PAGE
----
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Some Arabs Aren't Fans of Iranian Leader


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Some Arabs Aren't Fans of Iranian Leader

Iran's Fiery New President Has Admirers at Home, but Some in the Arab World See Trouble

By DONNA ABU-NASR Associated Press Writer

The Associated Press

BEIRUT, Lebanon Feb 2, 2006 — He wants Israel wiped off the face of the earth, dismisses the Holocaust as a myth and defies the world by pushing ahead with a nuclear program. Iranian President Mahmoud Ahmadinejad's fiery rhetoric has found instant appeal among some Arabs, who consider him a hero for standing up to Israel and the West. But not everyone is cheering the hard-line leader.

Many Arabs interviewed by The Associated Press said Ahmadinejad's rhetoric and defiance remind them of Saddam Hussein and Osama bin Laden, and worry they will result in violence and turmoil for the Middle East.

They say the Iranian leader's comments against Israel are meaningless, especially without a common Arab stand on the issue. They find his insistence on developing a nuclear program worrisome because he may use the technology against them. And many say Ahmadinejad's focus should be redirected toward Iran's foundering economy.

"The Iranian president is beating his head against the wall. He is as foolish as Saddam," said Hussein Kadhim Thijeel, a teacher from the Iraqi city of Karbala. "He will make his people go through the same suffering that Saddam brought to the Iraqi people."

Mohammed Ahmed, a 30-year-old Jordanian electrician, agreed: "Ahmadinejad is speaking irresponsible and nonsensical words. He is repeating the Iraqi president's mistakes."

"He's a liar because he doesn't possess enough resources to wage war against Israel," said Mohammed Salim, an Egyptian retiree.

Still, Ahmadinejad's anti-Israel tirades have struck a chord in the Arab world, where the Palestinian struggle for a homeland is an almost holy issue.

"He tells the truth," said Muwaffaq Mohammed, a journalist from Syria, Iran's closest friend in the Arab world. "He says things few Arab leaders dare to say."

And Maher Ibrahim, a teacher from the Iraqi city of Najaf, called the president "a very courageous and strong man …. He is aware of the dangers of Israel because it is supported by America and Britain."

The Palestinian group Hamas, an ally of Iran's, has long praised Ahmadinejad. Moussa Abu Marzouk, the deputy head of Hamas' political bureau, told The Associated Press this week: "We love and respect his stands."

Other Palestinians disagreed.

"I don't think he can help us with anything," said Sida Shteweh, 20, of the West Bank town of Nablus. "Everyone is threatening Iran, and if he can help himself that's good. But if he can't help himself, how can he help us?"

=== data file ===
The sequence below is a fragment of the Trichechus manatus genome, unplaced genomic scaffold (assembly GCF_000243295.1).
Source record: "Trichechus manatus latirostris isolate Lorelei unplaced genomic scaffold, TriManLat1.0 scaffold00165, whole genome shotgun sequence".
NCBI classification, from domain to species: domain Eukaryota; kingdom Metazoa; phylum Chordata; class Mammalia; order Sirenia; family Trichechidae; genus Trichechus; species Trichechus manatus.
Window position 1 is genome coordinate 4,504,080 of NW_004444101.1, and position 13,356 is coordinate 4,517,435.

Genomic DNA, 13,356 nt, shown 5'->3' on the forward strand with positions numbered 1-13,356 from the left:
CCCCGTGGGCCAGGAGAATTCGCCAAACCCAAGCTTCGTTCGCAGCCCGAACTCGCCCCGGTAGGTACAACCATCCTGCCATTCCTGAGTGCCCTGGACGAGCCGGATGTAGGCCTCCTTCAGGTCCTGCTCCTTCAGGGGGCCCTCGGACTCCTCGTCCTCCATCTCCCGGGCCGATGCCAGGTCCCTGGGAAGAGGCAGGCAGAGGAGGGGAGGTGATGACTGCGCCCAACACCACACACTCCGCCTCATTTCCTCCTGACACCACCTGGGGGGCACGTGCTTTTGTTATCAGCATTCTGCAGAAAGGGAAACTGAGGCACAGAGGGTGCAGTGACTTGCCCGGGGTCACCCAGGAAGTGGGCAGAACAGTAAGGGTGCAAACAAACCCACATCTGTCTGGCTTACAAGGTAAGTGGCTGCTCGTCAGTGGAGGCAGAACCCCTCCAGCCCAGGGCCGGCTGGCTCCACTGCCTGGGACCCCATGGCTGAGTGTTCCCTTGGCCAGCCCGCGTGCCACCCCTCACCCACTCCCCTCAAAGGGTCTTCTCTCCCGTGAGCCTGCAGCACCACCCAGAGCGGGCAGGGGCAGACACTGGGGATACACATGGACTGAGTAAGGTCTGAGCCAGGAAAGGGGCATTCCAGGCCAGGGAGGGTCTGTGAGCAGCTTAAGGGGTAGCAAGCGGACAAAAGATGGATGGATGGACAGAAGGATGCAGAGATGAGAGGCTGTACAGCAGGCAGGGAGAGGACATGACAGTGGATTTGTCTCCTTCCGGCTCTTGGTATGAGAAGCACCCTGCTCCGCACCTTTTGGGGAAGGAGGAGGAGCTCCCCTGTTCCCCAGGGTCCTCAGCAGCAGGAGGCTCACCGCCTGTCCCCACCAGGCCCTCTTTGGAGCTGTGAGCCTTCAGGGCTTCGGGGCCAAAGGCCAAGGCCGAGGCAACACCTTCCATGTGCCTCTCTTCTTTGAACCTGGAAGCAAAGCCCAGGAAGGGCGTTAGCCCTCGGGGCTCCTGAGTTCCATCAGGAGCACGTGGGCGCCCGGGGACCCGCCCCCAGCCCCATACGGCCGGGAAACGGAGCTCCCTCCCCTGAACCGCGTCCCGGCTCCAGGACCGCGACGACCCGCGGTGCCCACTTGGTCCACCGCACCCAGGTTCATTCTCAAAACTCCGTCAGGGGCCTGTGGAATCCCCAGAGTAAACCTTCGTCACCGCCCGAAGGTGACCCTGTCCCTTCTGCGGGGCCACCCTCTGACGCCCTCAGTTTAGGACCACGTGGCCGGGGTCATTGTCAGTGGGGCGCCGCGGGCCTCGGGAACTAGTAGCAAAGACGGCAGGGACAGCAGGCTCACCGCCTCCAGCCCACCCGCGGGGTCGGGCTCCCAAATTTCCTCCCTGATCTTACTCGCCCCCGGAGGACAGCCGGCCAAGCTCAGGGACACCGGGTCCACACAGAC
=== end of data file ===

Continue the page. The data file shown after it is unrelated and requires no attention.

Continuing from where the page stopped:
Since his election last summer, Ahmadinejad has deepened his country's isolation and provoked an international outcry when he called for Israel to be "wiped off the map" and later expressed doubt about the Nazi destruction of 6 million Jews during World War II.

His outbursts have come amid a growing conflict over Iran's nuclear program. Washington says Tehran is secretly trying to build warheads, but Iran says its nuclear program is peaceful and only to generate electricity.

Inside Iran, some pro-democracy reformers, including former President Mohammad Khatami, have denounced Ahmadinejad, saying his rhetoric is harming the country's international standing. But he also appears to rally public support with his insistence on the nuclear program.

Analysts call the difference in Arab opinions interesting: They say some Arabs may be drawn to Ahmadinejad's seemingly humble appearance and his campaign stance as a man of the people.

Other Arabs, however, may be fed up with slogans and with politicians who use the Palestinian issue as a "maneuvering tactic just to attract public opinion," said Jamil Nimri, a Jordanian columnist.

Some may even be affected by Sunni-Shiite tensions Iran is predominantly Shiite or by historic pan-Arab misgivings about their Persian neighbor, said Hazem Saghieh, a senior Lebanese columnist with the London-based Arabic newspaper Al-Hayat.

"Or it could simply be that he overdid it with the defiance," Saghieh said.

Mishari al-Misfer, a student from Kuwait, said Ahmadinejad's insistence on developing a nuclear program worries him because Iran could use nuclear weapons to attack Sunni Arab countries in the Persian Gulf that oppose Tehran in regional disputes.

"If problems (with the West) continue, he is going to harm the name of Islam. What happened after Sept. 11 is enough," al-Misfer said.

Copyright 2006 The Associated Press. All rights reserved. This material may not be published, broadcast, rewritten, or redistributed.

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